{"family": "doe", "childrens age": [15, 24, 12] }

is a JSON representation of the NTV structure defined in Table 1.

Table 1: NTV structure
node NTVname NTVtype NTVvalue ntv-pointer
NTVlist None None list of 2 nodes empty string
NTVsingle family json doe /family
NTVlist childrens age None list of 3 nodes /childrens age
NTVsingle None json 15 /childrens age/0
NTVsingle None json 24 /childrens age/1
NTVsingle None json 12 /childrens age/2


3.2. JSON Schema

JSON Schema [JSON_SCHEMA] is one of the best-known tools for structuring JSON data. It proposes :

A schema is a JsonObject (or a boolean) where JsonObject properties that are applied to the JSON data to control (instance) are called keywords.

A schema can be represented by a simple association between an instance and a set of constraints to respect:

3.3. OpenAPI

An OpenAPI document is a self-contained or composite resource which defines or describes an API or elements of an API.

OpenAPI specification [OAS] defines a set of objects identified by a keyword.

An object is made up of Fields which can be an OpenAPI object or a JSONvalue. A JSON Schema is one of the OpenAPI objects (keyword: "schema").

Unlike JSON Schema, keywords are interdependent and can only be used in the context of another keyword.

4. Applicability of schemas to NTV

4.1. Equivalence between JSON and NTV structures

Any JSON structure being an NTV structure, a first response is to consider that if the JSON representation of an NTV structure is valid for a schema then the NTV structure is valid for this schema.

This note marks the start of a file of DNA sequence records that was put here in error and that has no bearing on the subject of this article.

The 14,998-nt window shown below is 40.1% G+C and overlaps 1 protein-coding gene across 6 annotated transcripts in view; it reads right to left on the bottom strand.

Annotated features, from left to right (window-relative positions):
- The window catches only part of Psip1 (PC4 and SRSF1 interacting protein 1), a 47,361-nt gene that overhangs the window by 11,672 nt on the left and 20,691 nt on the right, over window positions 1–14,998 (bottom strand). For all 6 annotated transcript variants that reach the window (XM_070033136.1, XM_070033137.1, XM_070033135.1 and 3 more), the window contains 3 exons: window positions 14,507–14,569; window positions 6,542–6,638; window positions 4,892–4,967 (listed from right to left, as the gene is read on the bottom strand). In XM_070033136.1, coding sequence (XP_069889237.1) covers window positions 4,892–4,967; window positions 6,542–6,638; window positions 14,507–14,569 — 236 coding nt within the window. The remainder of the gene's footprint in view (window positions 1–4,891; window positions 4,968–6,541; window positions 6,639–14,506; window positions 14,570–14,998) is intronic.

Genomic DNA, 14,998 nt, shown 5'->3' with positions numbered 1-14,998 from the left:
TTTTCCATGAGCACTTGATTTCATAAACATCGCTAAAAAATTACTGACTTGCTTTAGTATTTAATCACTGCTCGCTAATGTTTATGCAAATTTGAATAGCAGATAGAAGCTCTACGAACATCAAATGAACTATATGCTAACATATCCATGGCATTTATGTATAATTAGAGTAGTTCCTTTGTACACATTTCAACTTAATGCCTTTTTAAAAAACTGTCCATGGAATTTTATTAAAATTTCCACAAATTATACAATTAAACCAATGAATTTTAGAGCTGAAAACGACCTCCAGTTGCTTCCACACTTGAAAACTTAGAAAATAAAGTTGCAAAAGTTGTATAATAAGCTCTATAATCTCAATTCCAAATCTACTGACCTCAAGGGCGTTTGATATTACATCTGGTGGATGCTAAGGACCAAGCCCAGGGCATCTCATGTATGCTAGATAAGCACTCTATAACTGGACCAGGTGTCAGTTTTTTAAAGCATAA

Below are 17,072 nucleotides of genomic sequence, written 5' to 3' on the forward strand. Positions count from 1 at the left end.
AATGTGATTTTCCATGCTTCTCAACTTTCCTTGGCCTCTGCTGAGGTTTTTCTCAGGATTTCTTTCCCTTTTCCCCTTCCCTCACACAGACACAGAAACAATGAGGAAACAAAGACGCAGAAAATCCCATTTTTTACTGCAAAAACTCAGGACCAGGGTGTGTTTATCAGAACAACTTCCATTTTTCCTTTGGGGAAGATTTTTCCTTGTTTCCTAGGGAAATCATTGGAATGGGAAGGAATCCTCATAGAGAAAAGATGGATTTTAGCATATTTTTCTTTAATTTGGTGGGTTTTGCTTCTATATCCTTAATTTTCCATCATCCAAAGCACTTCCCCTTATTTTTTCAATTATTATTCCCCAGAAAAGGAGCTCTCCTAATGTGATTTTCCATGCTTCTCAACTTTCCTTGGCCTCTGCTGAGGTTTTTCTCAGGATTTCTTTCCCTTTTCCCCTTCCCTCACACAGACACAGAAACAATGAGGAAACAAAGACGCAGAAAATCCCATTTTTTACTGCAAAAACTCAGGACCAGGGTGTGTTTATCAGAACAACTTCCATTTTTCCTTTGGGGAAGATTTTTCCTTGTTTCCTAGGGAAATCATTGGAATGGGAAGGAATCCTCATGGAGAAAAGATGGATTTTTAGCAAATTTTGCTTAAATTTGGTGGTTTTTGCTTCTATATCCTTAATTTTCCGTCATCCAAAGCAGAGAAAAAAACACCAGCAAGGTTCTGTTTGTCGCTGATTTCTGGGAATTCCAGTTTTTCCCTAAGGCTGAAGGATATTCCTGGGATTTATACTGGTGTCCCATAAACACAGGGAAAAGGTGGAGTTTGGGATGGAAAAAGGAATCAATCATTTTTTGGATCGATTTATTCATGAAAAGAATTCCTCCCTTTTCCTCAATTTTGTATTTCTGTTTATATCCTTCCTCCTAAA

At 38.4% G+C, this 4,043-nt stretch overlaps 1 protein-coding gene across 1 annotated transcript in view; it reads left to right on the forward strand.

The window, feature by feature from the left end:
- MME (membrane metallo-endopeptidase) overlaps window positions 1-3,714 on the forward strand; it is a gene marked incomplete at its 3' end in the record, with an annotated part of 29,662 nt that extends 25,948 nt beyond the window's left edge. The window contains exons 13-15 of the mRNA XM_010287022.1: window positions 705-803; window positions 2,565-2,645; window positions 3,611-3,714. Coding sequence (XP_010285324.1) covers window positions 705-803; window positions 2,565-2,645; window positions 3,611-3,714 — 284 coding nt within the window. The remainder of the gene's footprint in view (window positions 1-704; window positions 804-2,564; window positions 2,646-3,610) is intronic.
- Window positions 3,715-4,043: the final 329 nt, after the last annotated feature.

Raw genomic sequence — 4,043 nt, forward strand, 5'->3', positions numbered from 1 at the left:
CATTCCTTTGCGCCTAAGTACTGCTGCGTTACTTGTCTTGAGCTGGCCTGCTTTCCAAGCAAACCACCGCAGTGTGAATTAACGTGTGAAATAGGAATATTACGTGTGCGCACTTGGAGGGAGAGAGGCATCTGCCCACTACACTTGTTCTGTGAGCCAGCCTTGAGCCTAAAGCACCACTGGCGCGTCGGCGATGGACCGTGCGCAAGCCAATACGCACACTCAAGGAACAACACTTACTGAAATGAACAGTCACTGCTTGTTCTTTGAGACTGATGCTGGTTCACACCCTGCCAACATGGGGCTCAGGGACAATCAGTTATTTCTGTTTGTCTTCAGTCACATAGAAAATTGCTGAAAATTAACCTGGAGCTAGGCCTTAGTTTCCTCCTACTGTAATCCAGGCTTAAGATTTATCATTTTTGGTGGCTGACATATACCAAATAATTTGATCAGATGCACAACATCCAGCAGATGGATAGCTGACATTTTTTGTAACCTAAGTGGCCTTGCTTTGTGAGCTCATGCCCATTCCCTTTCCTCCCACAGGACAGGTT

However, this argument is not valid because there is no direct correspondence between an NTV structure and a JSON structure.

For example, the following instances have a different JSON structure and will therefore not be able to respond to the same JSON Schema:

{"number1": [1, 2]}
{"number2": {"val1": 1, "val2": 2}}

However, the NTV structure is identical for these two entities (an NTVlist entity composed of two NTVsingle entities).

4.2. Application of JSON Schema to NTV structure

This chapter presents how to transpose the principles of JSON Schema to an NTV structure.

4.2.1. Instance-schema correspondence

The identification of the instance to be validated is carried out by the json-pointer relating to the JsonObject or JsonArray which contains it (name for "properties" or index for "prefixItems"). This principle can be transposed into access to entities via ntv-pointer (JsonNTVname or index).

It is interesting to note that the json-pointer and the ntv-pointer are identical except for two cases:

  • case 1: named root structure
{"root": { "val1": 21, "pointed": "target"}}

    json-pointer: "/root/pointed"
    ntv-pointer:   "root/pointed"
  • case 2: JsonObject with a single member included in an JsonArray
[10, 20, {"pointed": 30}, 40]

    json-pointer: "/2/pointed"
    ntv-pointer:  "/2" or "/pointed"

4.2.2. Scope of keywords

For a JSON instance, a validation keyword applies to the value (JsonMember or JsonElement) or sometimes to the key of JsonMember (e.g. "propertyName").

This principle can be transposed to an NTV entity and the constraint expressed in the schema can apply to the NTVvalue or to the NTVname. The keywords which will not apply to the NTVvalue concern entities of type NTVlist and apply to the elements in Table 2.